The third and fourth chapters explore the development of Christianity in post-colonial Africa, South America and Asia. Critical to the long term effectiveness of mission movements was work done with younger generations, and with women. Jenkins tells the stories of indigenous church leaders, prophets and martyrs. Alongside “mainstream” churches such as the Roman Catholic, Anglican, Methodist, Presbyterian and Lutheran churches, there were many independent movements springing up led by charismatic leaders. It’s here that Jenkins picks up the emerging divide between Protestant and Pentecostal, particularly in South America. Jenkins reflects on the connection between large successful movements and the provision of arrangements for health, welfare and education. New movements seem to have been most effective when they provided an opportunity for community for urban centres in times of social change.
Jenkins goes on in chapter five to provide a speculative look into the future of Christianity outside Europe and the West. Population growth rates in the global South, if they continue, suggest that Christian populations may well continue to blossom. Rising nations to watch, according to Jenkins, include Nigeria, Bangladesh, Congo, Ethiopia, Uganda and the Philippines. However, as Jenkins admits, demographic change can be difficult to predict. Economic factors can change family size. Hubs of Christian community, as we saw in places such as China and the Middle East, can become endangered by wars and political changes. Jenkins doesn’t reflect much on generational changes accentuated by access to global youth cultures.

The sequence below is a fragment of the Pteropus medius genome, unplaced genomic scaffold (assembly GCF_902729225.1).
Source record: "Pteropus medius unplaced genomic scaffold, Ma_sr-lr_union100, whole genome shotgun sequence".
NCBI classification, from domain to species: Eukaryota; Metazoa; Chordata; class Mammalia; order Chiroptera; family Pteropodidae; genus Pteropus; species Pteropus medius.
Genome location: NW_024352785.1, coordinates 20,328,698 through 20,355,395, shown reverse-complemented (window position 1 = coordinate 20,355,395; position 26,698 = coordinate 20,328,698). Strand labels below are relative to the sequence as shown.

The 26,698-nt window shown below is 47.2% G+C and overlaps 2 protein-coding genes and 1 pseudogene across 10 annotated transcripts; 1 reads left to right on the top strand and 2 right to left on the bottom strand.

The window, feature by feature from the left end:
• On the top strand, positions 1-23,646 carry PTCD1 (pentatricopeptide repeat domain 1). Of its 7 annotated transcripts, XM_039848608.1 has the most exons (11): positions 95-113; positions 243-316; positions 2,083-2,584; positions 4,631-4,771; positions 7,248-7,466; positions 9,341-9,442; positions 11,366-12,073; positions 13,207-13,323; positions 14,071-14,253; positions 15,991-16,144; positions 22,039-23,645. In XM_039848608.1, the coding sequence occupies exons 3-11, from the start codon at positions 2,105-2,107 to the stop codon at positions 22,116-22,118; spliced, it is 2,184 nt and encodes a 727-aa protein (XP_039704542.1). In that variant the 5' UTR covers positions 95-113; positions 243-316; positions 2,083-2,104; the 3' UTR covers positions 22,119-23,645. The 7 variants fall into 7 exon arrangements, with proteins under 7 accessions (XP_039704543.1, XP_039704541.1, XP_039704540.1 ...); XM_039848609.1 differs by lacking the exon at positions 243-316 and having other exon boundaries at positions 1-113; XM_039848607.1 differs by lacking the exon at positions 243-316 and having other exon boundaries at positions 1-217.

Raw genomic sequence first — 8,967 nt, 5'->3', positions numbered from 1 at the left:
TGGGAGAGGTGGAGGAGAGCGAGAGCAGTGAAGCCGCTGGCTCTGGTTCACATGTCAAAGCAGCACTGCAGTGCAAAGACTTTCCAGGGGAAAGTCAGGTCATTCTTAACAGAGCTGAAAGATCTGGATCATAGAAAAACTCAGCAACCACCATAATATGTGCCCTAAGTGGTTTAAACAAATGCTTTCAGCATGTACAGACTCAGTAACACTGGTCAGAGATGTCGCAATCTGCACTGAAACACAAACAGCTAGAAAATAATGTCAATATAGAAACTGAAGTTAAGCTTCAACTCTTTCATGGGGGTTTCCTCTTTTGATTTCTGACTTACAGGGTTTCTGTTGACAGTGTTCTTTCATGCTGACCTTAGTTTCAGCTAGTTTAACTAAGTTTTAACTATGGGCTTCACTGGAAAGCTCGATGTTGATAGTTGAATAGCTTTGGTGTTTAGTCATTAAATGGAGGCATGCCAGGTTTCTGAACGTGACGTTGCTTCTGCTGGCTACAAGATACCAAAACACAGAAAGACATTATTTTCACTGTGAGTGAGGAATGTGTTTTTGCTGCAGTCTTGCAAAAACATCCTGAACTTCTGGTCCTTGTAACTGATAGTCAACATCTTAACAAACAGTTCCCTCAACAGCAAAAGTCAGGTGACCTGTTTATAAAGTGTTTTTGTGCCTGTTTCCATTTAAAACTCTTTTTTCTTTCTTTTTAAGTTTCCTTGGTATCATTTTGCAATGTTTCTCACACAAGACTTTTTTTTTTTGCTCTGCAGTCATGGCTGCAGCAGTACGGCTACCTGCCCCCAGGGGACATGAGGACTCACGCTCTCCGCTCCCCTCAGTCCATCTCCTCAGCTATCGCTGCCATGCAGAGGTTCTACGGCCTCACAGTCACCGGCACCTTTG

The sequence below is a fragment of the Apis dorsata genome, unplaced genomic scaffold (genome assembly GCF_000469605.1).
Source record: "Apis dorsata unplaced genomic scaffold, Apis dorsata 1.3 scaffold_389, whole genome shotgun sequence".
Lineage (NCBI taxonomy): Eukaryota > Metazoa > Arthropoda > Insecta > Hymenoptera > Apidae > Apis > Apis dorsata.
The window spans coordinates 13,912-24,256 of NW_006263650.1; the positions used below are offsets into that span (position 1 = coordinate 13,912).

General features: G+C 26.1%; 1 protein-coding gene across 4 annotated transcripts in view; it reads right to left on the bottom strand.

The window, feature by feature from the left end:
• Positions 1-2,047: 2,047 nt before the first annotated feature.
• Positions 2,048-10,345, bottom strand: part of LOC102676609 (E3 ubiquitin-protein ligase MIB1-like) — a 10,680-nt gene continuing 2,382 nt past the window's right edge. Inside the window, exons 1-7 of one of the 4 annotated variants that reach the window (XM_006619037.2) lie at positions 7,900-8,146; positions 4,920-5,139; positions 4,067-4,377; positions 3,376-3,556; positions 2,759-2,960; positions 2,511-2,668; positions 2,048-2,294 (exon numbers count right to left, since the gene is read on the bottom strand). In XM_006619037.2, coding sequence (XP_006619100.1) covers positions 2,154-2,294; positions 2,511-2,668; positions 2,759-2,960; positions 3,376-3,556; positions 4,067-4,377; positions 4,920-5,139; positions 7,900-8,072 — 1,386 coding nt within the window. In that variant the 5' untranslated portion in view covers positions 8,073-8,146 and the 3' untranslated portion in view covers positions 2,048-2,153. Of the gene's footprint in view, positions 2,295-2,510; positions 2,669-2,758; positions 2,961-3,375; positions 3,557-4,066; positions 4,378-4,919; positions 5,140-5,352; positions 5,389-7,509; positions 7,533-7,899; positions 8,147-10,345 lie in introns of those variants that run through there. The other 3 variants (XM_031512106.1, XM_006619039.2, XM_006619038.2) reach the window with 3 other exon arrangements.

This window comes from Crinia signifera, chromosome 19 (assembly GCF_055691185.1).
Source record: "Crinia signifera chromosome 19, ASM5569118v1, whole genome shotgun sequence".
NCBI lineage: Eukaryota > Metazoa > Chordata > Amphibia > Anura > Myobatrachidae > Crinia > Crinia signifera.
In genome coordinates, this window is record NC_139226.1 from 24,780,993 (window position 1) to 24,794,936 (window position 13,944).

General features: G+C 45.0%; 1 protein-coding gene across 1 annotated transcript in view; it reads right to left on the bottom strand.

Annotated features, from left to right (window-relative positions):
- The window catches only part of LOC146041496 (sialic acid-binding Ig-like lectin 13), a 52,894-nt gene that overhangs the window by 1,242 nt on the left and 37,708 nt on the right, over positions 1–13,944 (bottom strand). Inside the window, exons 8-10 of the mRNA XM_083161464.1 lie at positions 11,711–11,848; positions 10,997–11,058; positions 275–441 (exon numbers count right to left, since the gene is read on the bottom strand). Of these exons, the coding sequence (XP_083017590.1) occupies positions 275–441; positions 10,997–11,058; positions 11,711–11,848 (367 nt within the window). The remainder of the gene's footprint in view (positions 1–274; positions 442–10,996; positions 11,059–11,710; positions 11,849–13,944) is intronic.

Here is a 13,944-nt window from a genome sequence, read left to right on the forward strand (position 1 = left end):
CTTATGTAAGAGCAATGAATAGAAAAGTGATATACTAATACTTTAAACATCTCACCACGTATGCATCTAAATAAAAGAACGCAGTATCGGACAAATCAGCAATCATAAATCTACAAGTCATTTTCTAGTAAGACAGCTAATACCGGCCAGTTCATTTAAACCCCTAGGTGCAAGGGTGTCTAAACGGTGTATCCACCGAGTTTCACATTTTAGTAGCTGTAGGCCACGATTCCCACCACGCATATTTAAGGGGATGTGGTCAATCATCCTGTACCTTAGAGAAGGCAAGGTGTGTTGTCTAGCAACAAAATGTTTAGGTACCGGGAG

Chapter six, “Coming to Terms”, explores the dilemmas that are already being faced by global Christian movements in the face of demographic change. Practices and beliefs associated with European and North American inculturation over hundreds of years are now being challenged by those emerging in the fast growing churches in Africa, South America and China. Translation of scriptures into new languages brings new insights and new challenges for Christians, which can be received as an opportunity to learn in the global North, or an insidious threat. Liberation theology, developed in Latin America, has already shaped global Christianity. As always, inculturation is a risky business, that can err on the side of caution, or on the side of unreflective syncretism. Jenkins draws on Ernst Troetsch and his sociology of church and sect, anticipating that many informal “Spirit-led” movements are likely to develop more formal structures of training and administration.
Chapter seven focuses on the connections made between religion and politics in the growing South. In theory, there’s an expectation that church and state will be separated in North America and Europe, but of course recent Western history has been shaped time and time again by the efforts of key religious leaders such as Martin Luther King Jr and Dietrich Bonhoeffer. Jenkins reflects on the gradual, and sometimes sudden, decline of the church’s privilege under colonial or post colonial governments. Latin American Catholics in the 1960s and 1970s were often involved in the transition to new forms of government, including both protesting against dictatorship and serving as members and leaders of new governments. Likewise Christians were often behind the scenes in the transition away from colonial rule in African countries, and the end of regimes such as that of Marcos in The Philippines.
Jenkins lays out some warnings about the economic and political collapse of states, leading the way to inter-religious competition for control, as seen today in Sudan. Religious groups have been complicit in terrible atrocities, such as those in Rwanda, Burundi and the Congo.